Language, Metaphors, and Effective Communication

Has is it ever happened to you, that you and somebody else get into a great rip-roaring debate about something, only to go back-and-forth and to-and-fro to find out that you both agreed on the same idea from the very beginning? And the only reason the both of you didn’t realize that was because you were using totally different language to describe the exact same idea?

Well, let me tell you, it’s a little amusing but mostly rather frustrating when that happens! (I blame Political Correctness. When La Revolución comes, PCniks will be right after the lawyers and politicians.)

But what prompts this post is something John Scalzi mentioned in this Wired interview: for those of you who want to skip that and go straight to the meat of the metaphor, start here.

Now, nobody who pays attention to reality can deny that minorities always have a more difficult time in life than majorities; that’s just the way things have always worked, and despite what well-intentioned people everywhere do to ameliorate it, I’m pretty sure that as long as Homo sapiens sapiens exist, it’s going to be like that to some extent. Libertarian utopias don’t exist any more than Communist utopias or pink unicorns. Which is not to say that no one should do anything to counteract that reality, starting with understanding that statistics are not individuals and treating individuals accordingly as much as possible. But the language in which that idea is expressed is sometimes not helpful for furthering the cause of love, peace, and tolerance between human tribes.

So,  in an attempt to give people a better way to talk about life hurdles than using the language of “privilege” (which is a terrible language and will get you instantly beamed to the “idiot box” category in my mind if you use it around me), John Scalzi has come up with what’s actually a pretty good metaphor: video game difficulty settings. Now, I’m not going to talk about why I disagree with John’s opinion that straight white males have the easiest difficulty setting in this post – suffice to say I think a good argument can be made that straight white females have actually edged out SWMs fairly recently in that regard. But that’s beside the point of this post, because right now I’d like to polish up that metaphor a bit!

Let me start out by saying that I think the video game difficulty levels metaphor is really good; possibly even brilliant, but then I’m a nerd, so of course I would think that. The problem with the way John uses it is that he picked “easy mode” as the substitute for “privilege” – which is a bad idea. The reason it’s a bad idea is because “easy mode” and “privilege” are both tainted with the same negative connotation – illegitimacy and shame. The unspoken thought behind each of those is that the ones on easy mode or possessing privilege should be ashamed of that and try to get rid of it entirely, or that the way that they end up on easy mode (or with the privilege) is illegitimate and should be abolished. That’s why that language is so controversial (smells like Marxism), when the idea it expresses is so obviously real. Now, if you read through all the followup posts to the original, John makes clear that he doesn’t think of it that way. Instead of being illegitimate or shameful, what he calls “easy mode” is to be desired for all persons regardless of birth – and idea with which I think everyone can heartily agree!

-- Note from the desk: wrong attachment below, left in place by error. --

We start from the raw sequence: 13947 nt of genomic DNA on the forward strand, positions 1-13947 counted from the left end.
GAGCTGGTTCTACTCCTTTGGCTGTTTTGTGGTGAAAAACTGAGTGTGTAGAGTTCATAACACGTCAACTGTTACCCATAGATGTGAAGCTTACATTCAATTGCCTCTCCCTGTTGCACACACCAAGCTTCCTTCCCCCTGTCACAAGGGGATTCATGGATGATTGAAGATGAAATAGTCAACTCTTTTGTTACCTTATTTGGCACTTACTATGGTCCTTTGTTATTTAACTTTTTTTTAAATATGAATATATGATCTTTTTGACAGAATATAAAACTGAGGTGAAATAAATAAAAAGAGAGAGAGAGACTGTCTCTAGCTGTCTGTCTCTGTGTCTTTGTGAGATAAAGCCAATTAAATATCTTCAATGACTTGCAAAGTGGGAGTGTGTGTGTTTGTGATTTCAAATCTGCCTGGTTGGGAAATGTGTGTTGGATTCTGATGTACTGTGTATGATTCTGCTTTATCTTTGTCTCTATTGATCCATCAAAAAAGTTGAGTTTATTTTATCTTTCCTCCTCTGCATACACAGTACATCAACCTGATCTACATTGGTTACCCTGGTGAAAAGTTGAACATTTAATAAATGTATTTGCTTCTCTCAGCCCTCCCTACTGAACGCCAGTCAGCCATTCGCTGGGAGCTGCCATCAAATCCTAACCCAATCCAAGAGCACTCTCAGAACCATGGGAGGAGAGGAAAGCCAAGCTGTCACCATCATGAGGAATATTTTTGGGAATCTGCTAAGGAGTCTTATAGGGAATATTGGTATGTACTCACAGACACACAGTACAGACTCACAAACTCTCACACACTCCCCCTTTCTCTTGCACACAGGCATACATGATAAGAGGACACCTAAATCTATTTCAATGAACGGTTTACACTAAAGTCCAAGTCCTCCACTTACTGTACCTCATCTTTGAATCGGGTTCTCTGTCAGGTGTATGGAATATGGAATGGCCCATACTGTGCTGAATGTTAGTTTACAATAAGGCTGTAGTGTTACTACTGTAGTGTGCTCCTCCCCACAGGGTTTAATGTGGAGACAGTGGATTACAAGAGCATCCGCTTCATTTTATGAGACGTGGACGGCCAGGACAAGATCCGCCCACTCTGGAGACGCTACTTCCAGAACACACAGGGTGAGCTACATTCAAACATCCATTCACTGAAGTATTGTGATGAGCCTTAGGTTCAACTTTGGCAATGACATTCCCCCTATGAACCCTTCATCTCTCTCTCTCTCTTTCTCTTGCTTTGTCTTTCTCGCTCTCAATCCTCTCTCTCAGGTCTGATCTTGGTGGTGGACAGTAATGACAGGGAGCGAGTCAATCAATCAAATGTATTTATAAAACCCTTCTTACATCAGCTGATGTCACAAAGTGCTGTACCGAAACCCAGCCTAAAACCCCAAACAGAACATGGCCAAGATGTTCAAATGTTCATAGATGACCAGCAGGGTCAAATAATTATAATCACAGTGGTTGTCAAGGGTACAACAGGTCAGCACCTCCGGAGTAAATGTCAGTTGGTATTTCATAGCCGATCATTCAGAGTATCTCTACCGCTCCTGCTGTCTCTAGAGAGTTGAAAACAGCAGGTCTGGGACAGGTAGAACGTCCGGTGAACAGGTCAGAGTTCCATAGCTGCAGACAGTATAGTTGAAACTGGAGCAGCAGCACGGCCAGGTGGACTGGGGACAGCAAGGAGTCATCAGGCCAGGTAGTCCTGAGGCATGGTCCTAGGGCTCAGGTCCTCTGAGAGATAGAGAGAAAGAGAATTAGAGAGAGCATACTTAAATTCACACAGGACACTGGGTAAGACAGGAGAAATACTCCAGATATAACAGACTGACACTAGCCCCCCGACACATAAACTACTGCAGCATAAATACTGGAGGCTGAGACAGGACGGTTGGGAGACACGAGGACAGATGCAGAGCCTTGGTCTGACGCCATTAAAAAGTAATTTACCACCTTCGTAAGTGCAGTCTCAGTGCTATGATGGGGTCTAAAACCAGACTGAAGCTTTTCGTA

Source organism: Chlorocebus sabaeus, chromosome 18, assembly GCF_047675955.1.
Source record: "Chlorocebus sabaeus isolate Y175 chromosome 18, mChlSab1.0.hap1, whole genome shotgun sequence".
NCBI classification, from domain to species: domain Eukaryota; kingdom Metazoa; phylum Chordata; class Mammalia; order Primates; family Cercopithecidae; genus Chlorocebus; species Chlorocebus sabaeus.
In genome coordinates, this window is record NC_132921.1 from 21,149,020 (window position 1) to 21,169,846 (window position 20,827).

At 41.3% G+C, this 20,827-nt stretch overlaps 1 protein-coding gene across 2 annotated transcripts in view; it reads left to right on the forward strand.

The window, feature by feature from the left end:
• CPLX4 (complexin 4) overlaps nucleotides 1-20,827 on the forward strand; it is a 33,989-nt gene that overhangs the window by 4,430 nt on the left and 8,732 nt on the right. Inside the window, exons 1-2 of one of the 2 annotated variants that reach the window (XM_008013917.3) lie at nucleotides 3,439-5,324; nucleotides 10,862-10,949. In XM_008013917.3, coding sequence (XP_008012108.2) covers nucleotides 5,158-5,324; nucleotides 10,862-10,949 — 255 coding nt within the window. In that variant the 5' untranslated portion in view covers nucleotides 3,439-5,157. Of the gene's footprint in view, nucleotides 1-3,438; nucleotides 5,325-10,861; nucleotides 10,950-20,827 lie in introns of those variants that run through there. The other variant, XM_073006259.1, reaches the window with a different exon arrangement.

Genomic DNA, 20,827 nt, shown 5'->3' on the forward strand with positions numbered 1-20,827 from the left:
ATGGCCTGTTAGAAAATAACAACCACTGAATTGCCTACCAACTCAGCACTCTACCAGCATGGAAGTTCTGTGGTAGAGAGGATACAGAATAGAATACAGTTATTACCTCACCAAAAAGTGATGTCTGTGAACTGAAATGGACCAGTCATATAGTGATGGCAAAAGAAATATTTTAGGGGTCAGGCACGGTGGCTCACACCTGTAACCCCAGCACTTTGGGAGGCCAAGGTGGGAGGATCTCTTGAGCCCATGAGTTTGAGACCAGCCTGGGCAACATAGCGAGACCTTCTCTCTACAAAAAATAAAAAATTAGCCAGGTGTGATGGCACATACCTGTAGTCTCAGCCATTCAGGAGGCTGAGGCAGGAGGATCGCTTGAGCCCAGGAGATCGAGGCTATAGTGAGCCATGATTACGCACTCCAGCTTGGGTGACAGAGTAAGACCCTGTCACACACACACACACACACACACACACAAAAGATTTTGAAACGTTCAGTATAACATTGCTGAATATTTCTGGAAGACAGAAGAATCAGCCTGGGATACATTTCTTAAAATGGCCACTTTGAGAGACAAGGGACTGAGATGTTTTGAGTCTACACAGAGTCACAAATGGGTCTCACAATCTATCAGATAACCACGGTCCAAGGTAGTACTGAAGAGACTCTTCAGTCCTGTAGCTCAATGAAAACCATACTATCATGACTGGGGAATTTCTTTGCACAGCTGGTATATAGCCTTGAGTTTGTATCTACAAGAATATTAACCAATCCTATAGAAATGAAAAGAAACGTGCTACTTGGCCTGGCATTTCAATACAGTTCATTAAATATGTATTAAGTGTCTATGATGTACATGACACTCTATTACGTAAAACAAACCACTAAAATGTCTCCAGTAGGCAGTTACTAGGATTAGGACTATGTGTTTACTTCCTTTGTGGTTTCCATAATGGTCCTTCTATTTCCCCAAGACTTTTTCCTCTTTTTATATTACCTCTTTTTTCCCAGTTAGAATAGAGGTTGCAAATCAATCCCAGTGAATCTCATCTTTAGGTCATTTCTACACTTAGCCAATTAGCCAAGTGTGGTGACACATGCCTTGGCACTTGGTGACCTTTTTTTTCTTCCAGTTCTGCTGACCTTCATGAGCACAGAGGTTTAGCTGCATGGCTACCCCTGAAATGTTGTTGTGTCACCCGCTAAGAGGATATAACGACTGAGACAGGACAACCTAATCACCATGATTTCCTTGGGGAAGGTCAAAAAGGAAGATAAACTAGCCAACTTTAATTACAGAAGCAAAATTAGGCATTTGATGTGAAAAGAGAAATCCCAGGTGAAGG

That’s why I’d like to polish up the metaphor, and eliminate “easy mode” from the mental construct. Because playing a video game on “easy mode” is, well, something you probably should be ashamed of, and certainly nothing to be desired! Default is designated default by the word “normal” – so that’s how I’d like to recast John’s metaphor. Sticking with his opinion that white men have it better than white women, I’d then rank straight white males in the United States as Normal Mode players; straight white women get +1 difficulty level; minorities get anywhere from +1 to +2 depending on sex and race; add on any kind of abnormality and you get another set of difficulty points, anywhere from +1 to +4. (Hard Mode begins at +2 difficulties above SWM; Insane Mode begins at +4 difficulties. The only way to get into “easy mode” in the US is to be born into one of the wealthy political dynasties, which is technically not a difficulty mode – it’s a starting stat distribution. A distribution, as you can see by my designating it “easy mode,” I don’t think should exist.)

By starting the scale at Normal Mode, you can make clear that you don’t think that there’s anything illegitimate or shameful about being randomly assigned at birth to that class of people, and that it’s something that doesn’t need to be eliminated for being unjust; rather, the goal is to get as many people as possible into it!

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About pancakeloach

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